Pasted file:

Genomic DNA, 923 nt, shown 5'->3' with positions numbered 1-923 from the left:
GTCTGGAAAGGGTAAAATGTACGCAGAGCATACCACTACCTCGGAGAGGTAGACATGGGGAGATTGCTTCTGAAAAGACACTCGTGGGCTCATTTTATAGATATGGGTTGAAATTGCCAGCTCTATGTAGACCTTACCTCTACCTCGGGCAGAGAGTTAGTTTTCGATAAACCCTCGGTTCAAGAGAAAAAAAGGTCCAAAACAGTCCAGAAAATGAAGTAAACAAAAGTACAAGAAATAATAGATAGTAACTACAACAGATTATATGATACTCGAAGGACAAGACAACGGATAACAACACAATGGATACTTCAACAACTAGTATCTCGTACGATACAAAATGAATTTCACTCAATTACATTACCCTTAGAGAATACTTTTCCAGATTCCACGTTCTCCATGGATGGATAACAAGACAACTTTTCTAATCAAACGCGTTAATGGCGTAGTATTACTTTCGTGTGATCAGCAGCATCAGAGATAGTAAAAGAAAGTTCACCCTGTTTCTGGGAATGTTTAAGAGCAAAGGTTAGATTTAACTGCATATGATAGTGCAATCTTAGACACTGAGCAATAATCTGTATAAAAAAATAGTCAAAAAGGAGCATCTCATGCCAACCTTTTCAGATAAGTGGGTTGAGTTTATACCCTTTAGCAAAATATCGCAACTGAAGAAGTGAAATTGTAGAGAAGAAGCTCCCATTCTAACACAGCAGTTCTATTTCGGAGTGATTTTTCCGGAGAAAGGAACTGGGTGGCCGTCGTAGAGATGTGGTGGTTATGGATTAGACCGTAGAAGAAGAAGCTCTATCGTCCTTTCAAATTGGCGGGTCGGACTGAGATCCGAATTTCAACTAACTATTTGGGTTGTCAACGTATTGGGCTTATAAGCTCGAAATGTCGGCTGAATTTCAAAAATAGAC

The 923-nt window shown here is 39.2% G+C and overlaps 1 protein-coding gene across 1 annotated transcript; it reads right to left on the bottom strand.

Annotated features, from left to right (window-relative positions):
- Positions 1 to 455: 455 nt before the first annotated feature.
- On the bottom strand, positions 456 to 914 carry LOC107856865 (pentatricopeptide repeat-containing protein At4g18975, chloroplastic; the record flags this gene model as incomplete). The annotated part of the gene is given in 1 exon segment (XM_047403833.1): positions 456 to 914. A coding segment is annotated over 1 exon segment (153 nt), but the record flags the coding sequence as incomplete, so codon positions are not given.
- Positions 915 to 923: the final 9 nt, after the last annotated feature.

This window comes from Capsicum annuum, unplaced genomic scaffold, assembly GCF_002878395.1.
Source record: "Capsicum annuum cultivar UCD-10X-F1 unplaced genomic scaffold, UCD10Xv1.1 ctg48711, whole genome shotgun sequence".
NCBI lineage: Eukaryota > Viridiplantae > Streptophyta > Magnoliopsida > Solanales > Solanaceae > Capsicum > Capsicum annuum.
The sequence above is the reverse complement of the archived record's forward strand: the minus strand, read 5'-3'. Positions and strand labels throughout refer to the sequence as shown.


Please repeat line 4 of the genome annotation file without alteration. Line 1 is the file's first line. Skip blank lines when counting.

Annotated features, from left to right (window-relative positions):